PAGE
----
Impact of innate immunity in a subset of children with autism spectrum disorders: A case control study

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Background: Among patients with autism spectrum disorders (ASD) evaluated in our clinic, there appears to be a subset that can be clinically distinguished from other ASD children because of frequent infections (usually viral) accompanied by worsening behavioural symptoms and/or loss/decrease in acquired skills. This study assessed whether these clinical features of this ASD subset are associated with atopy, asthma, food allergy (FA), primary immunodeficiency (PID), or innate immune responses important in viral infections. Methods: This study included the ASD children described above (ASD test, N = 26) and the following controls: ASD controls (N = 107), non-ASD controls with FA (N = 24), non-ASD controls with chronic rhinosinusitis/ recurrent otitis media (CRS/ROM; N = 38), and normal controls (N = 43). We assessed prevalence of atopy, asthma, FA, CRS/ROM, and PID. Innate immune responses were assessed by measuring production of proinflammatory and counter-regulatory cytokines by peripheral blood mononuclear cells (PBMCs) in response to agonists of Toll-like receptors (TLRs), with or without pre-treatment of lipopolysaccharide (LPS), a TLR4 agonist. Results: Non-IgE mediated FA was equally prevalent in both ASD test and ASD control groups, occurring at higher frequency than in the non-ASD controls. Allergic rhinitis, atopic/non-atopic asthma, and atopic dermatitis were equally prevalent among the study groups except for the CRS/ROM group in which non-atopic asthma was more prevalent (52.6%). CRS/ ROM and specific polysaccharide antibody deficiency (SPAD) were more prevalent in the ASD test group than in the ASD control, FA, and normal control groups: 23.1% vs. < 5% for CRS/ROS and 19.2% vs. < 1% for SPAD. However, CRS/ROM patients had the highest prevalence of SPAD (34.2%). When compared to ASD and normal case controls, PBMCs from 19 non-SPAD, ASD test group children produced: 1) less IL-1β with a TLR7/8 agonist, less IL-10 with a TLR2/6 agonist, and more IL-23 with a TLR4 agonist without LPS pre-treatment, and 2) less IL-1β with TLR4/ 7/8 agonists with LPS pre-treatment. These are cytokines associated with the neuro-immune network. Conclusion: Clinical features of the ASD test group were not associated with atopy, asthma, FA, or PID in our study but may be associated with altered TLR responses mediating neuro-immune interactions. © 2008 Jyonouchi et al; licensee BioMed Central Ltd.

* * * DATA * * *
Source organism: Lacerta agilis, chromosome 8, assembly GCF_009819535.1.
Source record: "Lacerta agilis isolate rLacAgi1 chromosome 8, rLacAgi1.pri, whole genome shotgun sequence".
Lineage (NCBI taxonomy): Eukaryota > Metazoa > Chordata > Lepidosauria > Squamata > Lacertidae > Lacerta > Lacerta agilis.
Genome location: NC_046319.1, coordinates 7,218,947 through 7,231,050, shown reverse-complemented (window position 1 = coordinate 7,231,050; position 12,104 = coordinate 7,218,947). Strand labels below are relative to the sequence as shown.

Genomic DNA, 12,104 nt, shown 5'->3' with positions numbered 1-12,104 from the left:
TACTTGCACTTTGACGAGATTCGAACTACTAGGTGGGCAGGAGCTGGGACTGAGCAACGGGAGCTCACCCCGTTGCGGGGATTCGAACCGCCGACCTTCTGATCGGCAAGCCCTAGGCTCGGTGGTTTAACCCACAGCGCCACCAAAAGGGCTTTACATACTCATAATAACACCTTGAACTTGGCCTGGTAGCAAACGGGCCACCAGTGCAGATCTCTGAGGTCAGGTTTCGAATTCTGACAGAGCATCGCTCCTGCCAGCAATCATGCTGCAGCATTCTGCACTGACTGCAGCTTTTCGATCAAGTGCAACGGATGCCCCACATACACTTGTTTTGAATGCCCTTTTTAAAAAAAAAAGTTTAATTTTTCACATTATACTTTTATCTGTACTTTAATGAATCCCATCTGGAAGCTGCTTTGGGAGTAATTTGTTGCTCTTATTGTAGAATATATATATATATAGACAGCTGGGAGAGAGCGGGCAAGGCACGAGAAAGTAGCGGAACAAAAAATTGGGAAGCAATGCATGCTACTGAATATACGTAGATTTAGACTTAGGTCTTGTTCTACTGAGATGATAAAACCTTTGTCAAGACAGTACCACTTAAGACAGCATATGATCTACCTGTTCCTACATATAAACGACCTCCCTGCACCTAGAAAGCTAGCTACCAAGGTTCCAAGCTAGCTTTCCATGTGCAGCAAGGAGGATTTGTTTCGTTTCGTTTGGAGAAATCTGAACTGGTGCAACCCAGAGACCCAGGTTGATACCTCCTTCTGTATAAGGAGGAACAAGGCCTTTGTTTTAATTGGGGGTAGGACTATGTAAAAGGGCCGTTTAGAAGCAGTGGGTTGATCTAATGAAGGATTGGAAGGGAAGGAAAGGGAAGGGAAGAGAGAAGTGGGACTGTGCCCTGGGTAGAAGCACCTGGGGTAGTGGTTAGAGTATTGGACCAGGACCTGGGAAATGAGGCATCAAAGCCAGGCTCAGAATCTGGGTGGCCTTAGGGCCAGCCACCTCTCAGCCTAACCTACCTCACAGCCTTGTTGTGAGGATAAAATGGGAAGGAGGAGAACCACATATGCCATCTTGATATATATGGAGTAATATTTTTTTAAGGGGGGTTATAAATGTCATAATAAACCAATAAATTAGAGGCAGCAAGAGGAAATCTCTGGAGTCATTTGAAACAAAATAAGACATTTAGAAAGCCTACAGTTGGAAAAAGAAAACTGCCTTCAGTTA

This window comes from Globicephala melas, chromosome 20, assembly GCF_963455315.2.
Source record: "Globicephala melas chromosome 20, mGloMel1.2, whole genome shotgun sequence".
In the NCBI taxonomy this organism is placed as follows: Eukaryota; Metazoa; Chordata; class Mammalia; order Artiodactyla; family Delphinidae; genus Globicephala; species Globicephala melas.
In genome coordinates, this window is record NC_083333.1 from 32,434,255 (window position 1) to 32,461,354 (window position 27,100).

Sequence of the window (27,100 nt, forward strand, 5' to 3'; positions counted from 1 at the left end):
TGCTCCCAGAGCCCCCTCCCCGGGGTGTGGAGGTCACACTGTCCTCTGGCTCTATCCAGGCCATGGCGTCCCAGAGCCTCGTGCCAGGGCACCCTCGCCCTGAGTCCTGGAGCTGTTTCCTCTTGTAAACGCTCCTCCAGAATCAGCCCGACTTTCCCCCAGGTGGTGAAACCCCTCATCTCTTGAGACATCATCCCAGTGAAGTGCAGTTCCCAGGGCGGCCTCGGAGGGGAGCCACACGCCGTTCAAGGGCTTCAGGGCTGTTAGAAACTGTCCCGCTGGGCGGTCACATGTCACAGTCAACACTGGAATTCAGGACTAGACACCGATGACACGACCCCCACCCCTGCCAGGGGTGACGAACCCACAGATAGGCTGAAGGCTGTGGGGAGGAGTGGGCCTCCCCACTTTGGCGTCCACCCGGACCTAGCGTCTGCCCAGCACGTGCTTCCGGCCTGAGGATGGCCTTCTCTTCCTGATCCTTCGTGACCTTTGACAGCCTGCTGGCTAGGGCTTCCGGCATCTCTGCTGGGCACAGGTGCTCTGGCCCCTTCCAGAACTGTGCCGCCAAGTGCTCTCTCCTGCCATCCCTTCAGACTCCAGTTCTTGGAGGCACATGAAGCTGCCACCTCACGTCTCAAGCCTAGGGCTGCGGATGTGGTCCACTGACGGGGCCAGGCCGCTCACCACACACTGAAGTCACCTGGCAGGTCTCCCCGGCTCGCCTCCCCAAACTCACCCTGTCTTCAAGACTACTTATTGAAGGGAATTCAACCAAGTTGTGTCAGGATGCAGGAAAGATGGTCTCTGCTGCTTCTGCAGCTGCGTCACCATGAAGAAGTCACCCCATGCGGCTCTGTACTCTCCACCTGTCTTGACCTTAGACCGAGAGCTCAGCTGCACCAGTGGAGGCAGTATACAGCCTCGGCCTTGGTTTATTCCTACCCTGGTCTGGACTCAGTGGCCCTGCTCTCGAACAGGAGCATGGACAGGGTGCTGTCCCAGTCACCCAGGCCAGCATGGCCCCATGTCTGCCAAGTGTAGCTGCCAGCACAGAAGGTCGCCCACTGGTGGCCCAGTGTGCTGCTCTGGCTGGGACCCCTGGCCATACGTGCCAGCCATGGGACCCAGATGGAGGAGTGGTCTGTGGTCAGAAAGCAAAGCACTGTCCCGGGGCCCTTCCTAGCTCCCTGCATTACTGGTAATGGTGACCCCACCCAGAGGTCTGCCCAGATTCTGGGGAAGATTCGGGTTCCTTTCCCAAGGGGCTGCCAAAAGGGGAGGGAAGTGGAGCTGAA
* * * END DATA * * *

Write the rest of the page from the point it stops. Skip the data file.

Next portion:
Jyonouchi, H., Geng, L., Cushing-Ruby, A., & Quraishi, H. (2008). Impact of innate immunity in a subset of children with autism spectrum disorders: A case control study. Journal of Neuroinflammation, 5.

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